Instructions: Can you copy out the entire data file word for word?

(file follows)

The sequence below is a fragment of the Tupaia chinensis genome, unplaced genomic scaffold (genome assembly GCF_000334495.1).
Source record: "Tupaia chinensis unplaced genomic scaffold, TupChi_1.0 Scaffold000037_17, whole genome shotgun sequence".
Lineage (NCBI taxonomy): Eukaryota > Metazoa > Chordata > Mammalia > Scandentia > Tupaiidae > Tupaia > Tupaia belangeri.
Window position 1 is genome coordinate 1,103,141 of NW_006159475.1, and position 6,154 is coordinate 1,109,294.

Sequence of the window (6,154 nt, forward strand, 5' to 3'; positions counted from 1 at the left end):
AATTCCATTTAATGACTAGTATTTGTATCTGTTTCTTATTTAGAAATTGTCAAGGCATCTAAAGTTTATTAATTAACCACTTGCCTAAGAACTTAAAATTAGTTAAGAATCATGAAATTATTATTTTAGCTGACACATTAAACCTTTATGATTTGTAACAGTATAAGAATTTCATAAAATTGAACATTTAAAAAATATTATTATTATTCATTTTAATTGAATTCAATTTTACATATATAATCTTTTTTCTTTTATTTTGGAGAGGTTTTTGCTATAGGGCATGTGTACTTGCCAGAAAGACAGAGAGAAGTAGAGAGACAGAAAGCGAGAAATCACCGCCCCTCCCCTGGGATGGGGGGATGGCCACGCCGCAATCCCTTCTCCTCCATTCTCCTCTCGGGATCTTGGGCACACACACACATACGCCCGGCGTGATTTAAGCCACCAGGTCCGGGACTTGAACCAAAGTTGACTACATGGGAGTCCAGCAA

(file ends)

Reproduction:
The sequence below is a fragment of the Tupaia chinensis genome, unplaced genomic scaffold (genome assembly GCF_000334495.1).
Source record: "Tupaia chinensis unplaced genomic scaffold, TupChi_1.0 Scaffold000037_17, whole genome shotgun sequence".
Lineage (NCBI taxonomy): Eukaryota > Metazoa > Chordata > Mammalia > Scandentia > Tupaiidae > Tupaia > Tupaia belangeri.
Window position 1 is genome coordinate 1,103,141 of NW_006159475.1, and position 6,154 is coordinate 1,109,294.

Sequence of the window (6,154 nt, forward strand, 5' to 3'; positions counted from 1 at the left end):
AATTCCATTTAATGACTAGTATTTGTATCTGTTTCTTATTTAGAAATTGTCAAGGCATCTAAAGTTTATTAATTAACCACTTGCCTAAGAACTTAAAATTAGTTAAGAATCATGAAATTATTATTTTAGCTGACACATTAAACCTTTATGATTTGTAACAGTATAAGAATTTCATAAAATTGAACATTTAAAAAATATTATTATTATTCATTTTAATTGAATTCAATTTTACATATATAATCTTTTTTCTTTTATTTTGGAGAGGTTTTTGCTATAGGGCATGTGTACTTGCCAGAAAGACAGAGAGAAGTAGAGAGACAGAAAGCGAGAAATCACCGCCCCTCCCCTGGGATGGGGGGATGGCCACGCCGCAATCCCTTCTCCTCCATTCTCCTCTCGGGATCTTGGGCACACACACACATACGCCCGGCGTGATTTAAGCCACCAGGTCCGGGACTTGAACCAAAGTTGACTACATGGGAGTCCAGCAA